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Long Term Effects
of Buprenorphine

Buprenorphine is a semi-synthetic opioid that is most commonly used to treat people withdrawing from opioids. In lower doses, buprenorphine may be used as a painkiller. Buprenorphine is a partially activating opioid with high binding potential. This means that it does not bind to all of the opioid receptors in the brain, which results in a lack of common opioid side effects. Although the user may experience mild euphoria and pain tolerance, it is minimal in comparison with full-binding opioids such as heroin or morphine. Someone who is taking buprenorphine may not be able to achieve a high off of other opioids, as it blocks binding receptors.

Suboxone and Subutex

The two most common forms of buprenorphine in the United States are sublingual tablets marketed as Subutex and Suboxone. Buprenorphine is the sole active ingredient in Subutex. However, Suboxone also contains Naloxone. Naloxone is an opioid antagonist, added to discourage abuse of the drug. Taking more Suboxone than prescribed or using it intravenously may result in rapid opioid detox. The high dose of naloxone antagonizes the opioid receptors and evicts all opioids from the body. Some doctors prescribe these drugs for short-term use during the withdrawal period. Other doctors prescribe Buprenorphine as a long-term treatment that can last months or even years.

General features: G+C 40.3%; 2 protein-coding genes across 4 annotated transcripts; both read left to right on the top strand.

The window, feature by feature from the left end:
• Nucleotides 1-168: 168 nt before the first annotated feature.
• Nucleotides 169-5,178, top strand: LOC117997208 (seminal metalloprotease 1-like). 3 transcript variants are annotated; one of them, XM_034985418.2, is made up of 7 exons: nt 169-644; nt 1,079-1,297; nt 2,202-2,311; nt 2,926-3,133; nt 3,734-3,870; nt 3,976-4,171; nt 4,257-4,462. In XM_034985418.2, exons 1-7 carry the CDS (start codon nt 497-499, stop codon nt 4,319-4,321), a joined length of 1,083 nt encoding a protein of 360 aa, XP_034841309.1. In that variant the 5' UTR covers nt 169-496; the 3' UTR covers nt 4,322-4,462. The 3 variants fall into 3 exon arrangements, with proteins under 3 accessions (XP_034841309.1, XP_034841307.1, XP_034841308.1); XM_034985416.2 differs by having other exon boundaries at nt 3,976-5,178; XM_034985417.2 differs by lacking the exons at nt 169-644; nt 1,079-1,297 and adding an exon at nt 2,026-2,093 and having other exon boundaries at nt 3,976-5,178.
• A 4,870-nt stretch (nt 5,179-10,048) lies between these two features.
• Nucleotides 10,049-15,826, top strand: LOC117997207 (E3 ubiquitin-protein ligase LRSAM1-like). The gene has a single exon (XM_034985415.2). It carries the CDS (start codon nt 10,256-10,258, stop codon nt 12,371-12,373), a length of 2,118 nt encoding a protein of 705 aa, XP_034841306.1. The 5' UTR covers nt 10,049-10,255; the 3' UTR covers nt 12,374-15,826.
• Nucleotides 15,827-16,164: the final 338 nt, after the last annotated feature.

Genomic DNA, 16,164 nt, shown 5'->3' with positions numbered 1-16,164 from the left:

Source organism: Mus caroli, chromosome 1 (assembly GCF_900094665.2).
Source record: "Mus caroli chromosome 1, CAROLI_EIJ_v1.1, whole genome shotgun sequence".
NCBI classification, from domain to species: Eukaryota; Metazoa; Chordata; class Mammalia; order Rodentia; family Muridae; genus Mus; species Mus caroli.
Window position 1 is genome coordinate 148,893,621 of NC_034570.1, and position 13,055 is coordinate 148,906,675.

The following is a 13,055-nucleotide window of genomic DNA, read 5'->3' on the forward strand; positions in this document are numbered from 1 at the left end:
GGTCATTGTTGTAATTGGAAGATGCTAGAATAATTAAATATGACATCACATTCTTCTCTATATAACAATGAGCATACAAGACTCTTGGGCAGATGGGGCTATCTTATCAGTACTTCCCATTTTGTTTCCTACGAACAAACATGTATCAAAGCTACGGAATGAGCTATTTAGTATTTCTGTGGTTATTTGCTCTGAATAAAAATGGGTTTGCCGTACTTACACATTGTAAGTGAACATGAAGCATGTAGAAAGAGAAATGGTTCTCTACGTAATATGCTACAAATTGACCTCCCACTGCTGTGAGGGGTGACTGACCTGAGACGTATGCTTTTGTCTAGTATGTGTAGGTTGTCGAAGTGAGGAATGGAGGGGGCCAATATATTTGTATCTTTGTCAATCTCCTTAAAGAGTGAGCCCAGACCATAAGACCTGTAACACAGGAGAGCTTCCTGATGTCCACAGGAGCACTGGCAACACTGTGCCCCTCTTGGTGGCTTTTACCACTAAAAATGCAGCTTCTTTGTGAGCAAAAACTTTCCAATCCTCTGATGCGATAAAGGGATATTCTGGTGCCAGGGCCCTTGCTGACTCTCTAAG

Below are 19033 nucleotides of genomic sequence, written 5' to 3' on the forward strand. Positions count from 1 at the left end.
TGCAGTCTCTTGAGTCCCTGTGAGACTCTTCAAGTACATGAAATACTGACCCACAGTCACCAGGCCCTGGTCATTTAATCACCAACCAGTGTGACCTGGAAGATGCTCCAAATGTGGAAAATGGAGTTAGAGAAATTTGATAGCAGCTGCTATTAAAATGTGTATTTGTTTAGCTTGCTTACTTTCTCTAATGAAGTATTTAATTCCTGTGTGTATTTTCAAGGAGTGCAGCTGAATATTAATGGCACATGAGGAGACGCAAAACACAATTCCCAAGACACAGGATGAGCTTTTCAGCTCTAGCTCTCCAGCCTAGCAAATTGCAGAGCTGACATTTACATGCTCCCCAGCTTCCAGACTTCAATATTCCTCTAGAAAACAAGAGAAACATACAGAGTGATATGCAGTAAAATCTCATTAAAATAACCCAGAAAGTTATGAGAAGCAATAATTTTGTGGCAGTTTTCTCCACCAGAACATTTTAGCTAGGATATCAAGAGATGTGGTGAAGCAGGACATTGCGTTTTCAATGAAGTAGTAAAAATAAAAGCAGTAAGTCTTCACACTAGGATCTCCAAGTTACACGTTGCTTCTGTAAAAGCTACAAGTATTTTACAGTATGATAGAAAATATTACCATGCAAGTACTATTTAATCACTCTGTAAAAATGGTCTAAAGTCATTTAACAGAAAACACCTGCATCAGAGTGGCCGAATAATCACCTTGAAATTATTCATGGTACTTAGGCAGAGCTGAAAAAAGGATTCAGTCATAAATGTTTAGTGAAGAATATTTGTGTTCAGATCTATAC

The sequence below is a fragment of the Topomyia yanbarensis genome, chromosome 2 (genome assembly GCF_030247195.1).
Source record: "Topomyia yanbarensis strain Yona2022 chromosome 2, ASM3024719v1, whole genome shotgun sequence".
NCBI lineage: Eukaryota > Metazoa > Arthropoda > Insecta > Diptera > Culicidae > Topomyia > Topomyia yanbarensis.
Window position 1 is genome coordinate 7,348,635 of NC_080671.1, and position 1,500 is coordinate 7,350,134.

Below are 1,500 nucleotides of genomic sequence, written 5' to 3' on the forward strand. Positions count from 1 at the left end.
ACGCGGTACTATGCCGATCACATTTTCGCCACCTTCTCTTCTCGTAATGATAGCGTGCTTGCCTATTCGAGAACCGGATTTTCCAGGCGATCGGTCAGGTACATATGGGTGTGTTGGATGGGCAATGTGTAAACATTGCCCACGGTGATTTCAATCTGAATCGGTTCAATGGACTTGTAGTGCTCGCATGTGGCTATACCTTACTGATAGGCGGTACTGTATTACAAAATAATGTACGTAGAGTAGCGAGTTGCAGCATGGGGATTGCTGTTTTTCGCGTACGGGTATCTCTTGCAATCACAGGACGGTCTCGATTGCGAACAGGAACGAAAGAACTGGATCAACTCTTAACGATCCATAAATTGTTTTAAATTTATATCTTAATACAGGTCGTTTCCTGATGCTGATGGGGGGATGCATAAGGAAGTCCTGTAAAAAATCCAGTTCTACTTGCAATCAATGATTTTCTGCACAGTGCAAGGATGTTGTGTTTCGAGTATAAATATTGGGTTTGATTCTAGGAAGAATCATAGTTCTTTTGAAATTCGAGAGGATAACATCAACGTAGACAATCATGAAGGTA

Side Effects of Buprenorphine

Buprenorphine has become the leading choice for addiction therapy, as its effects are relatively mild. However, many users report going through serious withdrawal symptoms upon cessation of buprenorphine. Similar to other opioids, the user may experience nausea, sweating, muscle weakness, and irritability. However, the strong majority of users who experienced the withdrawal symptoms still recommend its use, as the effects are generally far less severe. Short-term side effects include sweating, constipation, and dry mouth.

The long-term effects of buprenorphine have not been studied extensively due to their short time on the market. However, experts suggest that they may be similar to those of other opioids. Upon cessation, some long-term effects of buprenorphine may persist. Depression, fatigue, and insomnia are the three most commonly reported symptoms. Some people experience nausea, confusion, and physical weakness. Studies are continually conducted to determine the long-term effects of buprenorphine and in time conclusive evidence will be attained.

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